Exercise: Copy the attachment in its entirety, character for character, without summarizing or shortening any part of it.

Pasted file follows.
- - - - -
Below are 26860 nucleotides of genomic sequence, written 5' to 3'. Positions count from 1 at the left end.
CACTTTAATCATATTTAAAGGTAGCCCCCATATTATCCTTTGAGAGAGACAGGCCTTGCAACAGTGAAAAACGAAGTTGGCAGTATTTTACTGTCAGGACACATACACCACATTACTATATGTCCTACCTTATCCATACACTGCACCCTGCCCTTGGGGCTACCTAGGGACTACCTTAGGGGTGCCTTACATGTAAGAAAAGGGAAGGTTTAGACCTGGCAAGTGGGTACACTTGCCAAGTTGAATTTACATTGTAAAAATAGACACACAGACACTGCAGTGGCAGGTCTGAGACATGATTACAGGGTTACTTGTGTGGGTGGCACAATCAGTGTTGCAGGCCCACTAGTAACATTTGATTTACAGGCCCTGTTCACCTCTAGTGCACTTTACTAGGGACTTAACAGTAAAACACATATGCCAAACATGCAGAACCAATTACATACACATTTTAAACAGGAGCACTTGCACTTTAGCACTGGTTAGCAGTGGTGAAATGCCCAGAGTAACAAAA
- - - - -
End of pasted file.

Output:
Below are 26860 nucleotides of genomic sequence, written 5' to 3'. Positions count from 1 at the left end.
CACTTTAATCATATTTAAAGGTAGCCCCCATATTATCCTTTGAGAGAGACAGGCCTTGCAACAGTGAAAAACGAAGTTGGCAGTATTTTACTGTCAGGACACATACACCACATTACTATATGTCCTACCTTATCCATACACTGCACCCTGCCCTTGGGGCTACCTAGGGACTACCTTAGGGGTGCCTTACATGTAAGAAAAGGGAAGGTTTAGACCTGGCAAGTGGGTACACTTGCCAAGTTGAATTTACATTGTAAAAATAGACACACAGACACTGCAGTGGCAGGTCTGAGACATGATTACAGGGTTACTTGTGTGGGTGGCACAATCAGTGTTGCAGGCCCACTAGTAACATTTGATTTACAGGCCCTGTTCACCTCTAGTGCACTTTACTAGGGACTTAACAGTAAAACACATATGCCAAACATGCAGAACCAATTACATACACATTTTAAACAGGAGCACTTGCACTTTAGCACTGGTTAGCAGTGGTGAAATGCCCAGAGTAACAAAA